The Auburn University Hotel and Conference Center recently joined the Marriott Auburn Opelika Hotel & Conference Center at Grand National as two of only about a dozen Alabama hotel properties to earn a four-diamond rating with the AAA travel-service agency.
That’s good for their business, but it’s also good for a much broader picture in the Auburn-Opelika tourism industry, as more signs continue to point toward tourism as a major economic driver in this portion of east Alabama.
The Grand National golf courses, part of the highly acclaimed Robert Trent Jones Golf Trail, once again lured professional golf to Opelika with this year’s LGPA event held in the spring.
More than 1,300 swimmers flocked to Opelika last week for a swimming and diving championship meet sponsored by the Alabama Recreation and Parks Association, bringing with them literally thousands of parents, grandparents, siblings, coaches and other fans and participants, most of them staying in local hotels and eating at local restaurants.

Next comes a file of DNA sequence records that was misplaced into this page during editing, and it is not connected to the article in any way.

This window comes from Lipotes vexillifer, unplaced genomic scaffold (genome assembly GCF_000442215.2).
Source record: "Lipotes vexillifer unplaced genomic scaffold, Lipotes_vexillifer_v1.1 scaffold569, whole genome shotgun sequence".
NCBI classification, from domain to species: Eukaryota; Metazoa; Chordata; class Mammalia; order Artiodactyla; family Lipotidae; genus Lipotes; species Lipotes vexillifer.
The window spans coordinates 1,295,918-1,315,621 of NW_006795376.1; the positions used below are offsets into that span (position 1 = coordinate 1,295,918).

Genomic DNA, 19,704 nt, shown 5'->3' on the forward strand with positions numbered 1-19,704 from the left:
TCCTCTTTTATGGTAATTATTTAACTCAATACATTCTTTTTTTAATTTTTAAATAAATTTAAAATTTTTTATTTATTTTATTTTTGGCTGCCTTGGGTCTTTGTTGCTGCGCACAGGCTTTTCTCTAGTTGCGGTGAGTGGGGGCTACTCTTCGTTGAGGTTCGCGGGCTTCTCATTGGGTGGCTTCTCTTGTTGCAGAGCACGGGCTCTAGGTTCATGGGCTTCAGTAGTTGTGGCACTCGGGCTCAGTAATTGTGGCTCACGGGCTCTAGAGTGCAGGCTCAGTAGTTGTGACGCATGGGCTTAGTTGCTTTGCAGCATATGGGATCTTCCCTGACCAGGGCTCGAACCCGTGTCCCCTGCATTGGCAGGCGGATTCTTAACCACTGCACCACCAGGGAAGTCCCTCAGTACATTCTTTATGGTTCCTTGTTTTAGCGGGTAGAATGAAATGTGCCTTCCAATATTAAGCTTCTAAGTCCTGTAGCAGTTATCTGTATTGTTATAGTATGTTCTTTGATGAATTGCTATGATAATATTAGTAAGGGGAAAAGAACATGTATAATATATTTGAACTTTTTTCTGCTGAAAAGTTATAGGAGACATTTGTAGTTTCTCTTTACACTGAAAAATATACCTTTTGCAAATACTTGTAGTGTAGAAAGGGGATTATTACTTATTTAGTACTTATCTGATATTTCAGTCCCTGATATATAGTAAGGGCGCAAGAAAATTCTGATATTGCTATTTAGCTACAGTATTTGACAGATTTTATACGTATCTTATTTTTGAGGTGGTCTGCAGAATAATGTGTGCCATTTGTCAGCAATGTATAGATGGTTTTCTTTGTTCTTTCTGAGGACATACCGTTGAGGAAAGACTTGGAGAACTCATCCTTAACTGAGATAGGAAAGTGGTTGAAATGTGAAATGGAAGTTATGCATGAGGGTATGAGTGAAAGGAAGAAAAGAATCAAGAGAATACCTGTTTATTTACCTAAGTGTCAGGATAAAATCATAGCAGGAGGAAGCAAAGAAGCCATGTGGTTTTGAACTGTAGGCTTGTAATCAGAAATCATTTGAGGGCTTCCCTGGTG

One local official estimated the economic impact of that event alone to be a near $2 million boost to the economy of Lee County.
The Gougue Performing Arts Center at Auburn University is set to kick off its inaugural season with an already-sold out Aug. 23 event, and expectations are high that the center, with a stellar lineup on the books, will open to strong support from regional theater-goers.
Paired with the offerings from organizations such as the Arts Association of East Alabama, with an impressive lineup as well for performances at the Opelika Center for Performing Arts, and talk continues of having dual gateways that will draw performing-arts lovers to Lee County for extended stays.
Nearby Lake Martin continues to experience a growth boom, and with it additional tourism attractions and marketing efforts have risen.
And come September, the biggest of all local tourism attractions returns as it does annually with the kickoff of Auburn University’s home football season.
Good things are happening on the tourism front in east Alabama and specifically Lee County. Visitors are bringing their dollars to spend here, and locals are finding more reasons to keep their spending at home.
That bodes well for the economy of Lee County and all of east Alabama.
Not to mention, a positive influence from arts, entertainment, sports and recreation on the local quality of life.